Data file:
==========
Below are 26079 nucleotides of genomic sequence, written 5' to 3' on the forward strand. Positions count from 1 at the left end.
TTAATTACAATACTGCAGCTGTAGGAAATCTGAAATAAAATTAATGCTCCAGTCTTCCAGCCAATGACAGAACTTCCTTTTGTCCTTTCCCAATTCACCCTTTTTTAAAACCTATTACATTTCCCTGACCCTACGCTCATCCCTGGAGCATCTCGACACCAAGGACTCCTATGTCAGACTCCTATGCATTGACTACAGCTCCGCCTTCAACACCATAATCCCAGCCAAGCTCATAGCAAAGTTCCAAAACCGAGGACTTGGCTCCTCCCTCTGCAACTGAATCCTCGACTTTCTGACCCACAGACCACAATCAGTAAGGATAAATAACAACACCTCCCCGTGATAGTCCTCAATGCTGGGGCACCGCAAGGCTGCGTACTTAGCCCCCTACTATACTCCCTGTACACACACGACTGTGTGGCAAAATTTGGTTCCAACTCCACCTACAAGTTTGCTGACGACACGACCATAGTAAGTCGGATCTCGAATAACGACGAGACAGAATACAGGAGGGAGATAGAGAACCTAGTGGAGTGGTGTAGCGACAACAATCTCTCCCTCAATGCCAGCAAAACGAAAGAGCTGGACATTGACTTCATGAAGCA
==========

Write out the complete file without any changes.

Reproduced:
Below are 26079 nucleotides of genomic sequence, written 5' to 3' on the forward strand. Positions count from 1 at the left end.
TTAATTACAATACTGCAGCTGTAGGAAATCTGAAATAAAATTAATGCTCCAGTCTTCCAGCCAATGACAGAACTTCCTTTTGTCCTTTCCCAATTCACCCTTTTTTAAAACCTATTACATTTCCCTGACCCTACGCTCATCCCTGGAGCATCTCGACACCAAGGACTCCTATGTCAGACTCCTATGCATTGACTACAGCTCCGCCTTCAACACCATAATCCCAGCCAAGCTCATAGCAAAGTTCCAAAACCGAGGACTTGGCTCCTCCCTCTGCAACTGAATCCTCGACTTTCTGACCCACAGACCACAATCAGTAAGGATAAATAACAACACCTCCCCGTGATAGTCCTCAATGCTGGGGCACCGCAAGGCTGCGTACTTAGCCCCCTACTATACTCCCTGTACACACACGACTGTGTGGCAAAATTTGGTTCCAACTCCACCTACAAGTTTGCTGACGACACGACCATAGTAAGTCGGATCTCGAATAACGACGAGACAGAATACAGGAGGGAGATAGAGAACCTAGTGGAGTGGTGTAGCGACAACAATCTCTCCCTCAATGCCAGCAAAACGAAAGAGCTGGACATTGACTTCATGAAGCA